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Working with Victims of Domestic Violence in Later Life
The percentage of Pennsylvanians older than 60 is projected to grow to 28 percent by 2030. Pennsylvania courts will see more and more cases of elder abuse and domestic violence in later life, which includes physical and emotional abuse, neglect and abandonment. Ninety percent of elder abuse is perpetrated by a family member, usually a spouse or an adult child, which makes PFA and civil courts the arena for elder abuse cases.
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This webinar can prepare court personnel to:
- Define domestic violence in later life and challenges faced by older victims
- Recognize accommodations in the courthouse environment that older individuals may require
- Identify ways to enhance access to justice for victims of domestic violence in later life
Federal and State Firearms Laws Pertaining to Domestic Violence Offenders
Especially For Judges
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Join two experienced prosecutors to learn how state and federal firearms laws affect domestic violence offenders in criminal and civil cases.
Michael Sullivan, Assistant District Attorney, Allegheny County
Steve Kaufman, Criminal Chief, US Attorney’s Office, PA Western District
- Explore the lethality that firearms bring to domestic violence cases
- Identify firearm prohibitions & offenses
- Apply pertinent laws to remove firearms from domestic violence perpetrators who cannot legally have them
Understanding the Intersection of Immigration Law in State Court Proceedings
For court of common pleas judges, law clerks, court staff, advocates
Leslye Orloff, Adjunct Professor and Director, National Immigration Women’s Advocacy Project, American University, Washington College of Law, explores immigration policies and the courts in this November 2014 webinar.
- Review current Department of Homeland Security policies
- Understand immigration enforcement priorities
- Learn about immigration relief that provides protection from deportation
- Recognize types of legal immigration status for children and victims of domestic violence, child abuse, elder abuse, sexual assault, human trafficking and other crimes
- Outline the special role created by Congress for law enforcement and judges in issuing U visa certifications
PROTECTION FROM ABUSE ORDERS
PFAs and the Servicemembers Civil Relief Act
For court of common pleas judges, law clerks and court staff, advocates
The Servicemembers Civil Relief Act (SCRA) provides for the temporary suspension of civil legal proceedings that may adversely affect the rights of active duty military service members. Christine Zellar Church, Associate Dean, Western Michigan University, Cooley Law School, explores the SCRA and its impact on PFA proceedings.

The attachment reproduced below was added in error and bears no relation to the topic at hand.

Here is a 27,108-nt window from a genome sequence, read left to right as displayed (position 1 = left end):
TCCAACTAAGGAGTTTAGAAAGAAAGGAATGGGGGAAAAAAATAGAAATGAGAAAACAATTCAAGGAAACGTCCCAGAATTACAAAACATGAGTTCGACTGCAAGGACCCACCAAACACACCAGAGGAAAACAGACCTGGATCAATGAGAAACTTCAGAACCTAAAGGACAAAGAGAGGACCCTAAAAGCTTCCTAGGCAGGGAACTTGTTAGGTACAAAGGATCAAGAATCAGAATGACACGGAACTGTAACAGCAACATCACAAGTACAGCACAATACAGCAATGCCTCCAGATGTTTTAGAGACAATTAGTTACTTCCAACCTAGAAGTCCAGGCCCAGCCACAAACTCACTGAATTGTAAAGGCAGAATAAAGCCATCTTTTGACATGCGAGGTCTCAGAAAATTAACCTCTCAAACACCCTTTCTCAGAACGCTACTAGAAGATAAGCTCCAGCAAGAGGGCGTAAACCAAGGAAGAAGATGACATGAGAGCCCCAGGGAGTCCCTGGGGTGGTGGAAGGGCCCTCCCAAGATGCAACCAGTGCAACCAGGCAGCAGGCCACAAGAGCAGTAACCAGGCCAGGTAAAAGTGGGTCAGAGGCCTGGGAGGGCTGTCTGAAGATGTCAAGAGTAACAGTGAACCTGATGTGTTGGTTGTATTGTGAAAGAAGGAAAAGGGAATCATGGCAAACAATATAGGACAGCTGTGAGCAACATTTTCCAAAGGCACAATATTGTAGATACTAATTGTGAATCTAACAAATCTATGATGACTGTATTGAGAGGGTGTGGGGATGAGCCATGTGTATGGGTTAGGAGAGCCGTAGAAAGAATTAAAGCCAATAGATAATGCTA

- Learn the history and purpose of the SCRA
- Consider policies and procedures the court can adopt that will protect the rights of military active duty servicemembers and plaintiffs involved in Protection From Abuse proceedings
- Briefly review the impact that the SCRA has on custody proceedings
Safety In and Beyond the Courtroom
For judges, court personnel, sheriffs, hearing officers, guardians ad litem and others working within the court
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Improving Safety for Domestic Violence Plaintiffs Improves Safety for All
Every day judges and courthouse employees face exposure to violence in the courthouse and other settings where litigants come to address legal concerns. Some courthouses screen visitors entering the courthouse or courtroom, but rarely are safety measures in place for hearings outside the courtroom setting.
- Safety for Litigants, Jurors, Witnesses and the Public
- Safety for Victims of Domestic Violence
- Best Practices for Court Safety
Winterizing Advocacy Services for Survivors
For domestic violence advocates and victims services providers
The webinar and materials provide information about public utility and public benefit programs so that advocates may assist domestic violence survivors and their families cope with the high cost of winter heating and other utility bills.
View the Guide, Public Utility Assistance and Benefit Programs Advocates, 12/2014
Understanding & Responding to Stalking in the Court of Common Pleas
For judges by experts from the national Stalking Resource Center, informs courts how to identify stalking and respond to it with appropriate sanctions and monitoring.
Stalking cases are heard every day in civil and criminal courtrooms across Pennsylvania. In one year, 6.6 million people are stalked in our country. The number of victims being stalked increased almost 50 percent (from 3.4 million) since 2006.
Stalking is a prevalent and insidious crime:
- Most acts of stalking are committed by someone the victim knows
- Often, the perpetrator is a current or former intimate partner of the victim. 66 percent of female victims and 41 percent of male victims report stalking of this nature.
- More than three-quarters of female intimate partners who were murdered had been stalked by their intimate partner in the year prior to the femicide.
PCADV webinars for judges, court personnel, law enforcement and prosecutors are supported by grant funds awarded by the Pennsylvania Commission on Crime and Delinquency (PCCD), the state administering office for the STOP Formula Grant Program. The opinions, findings, conclusions, and recommendations expressed in these webinars are those of the author(s) and do not necessarily reflect the views of PCCD or the U.S. Department of Justice, Office on Violence Against Women.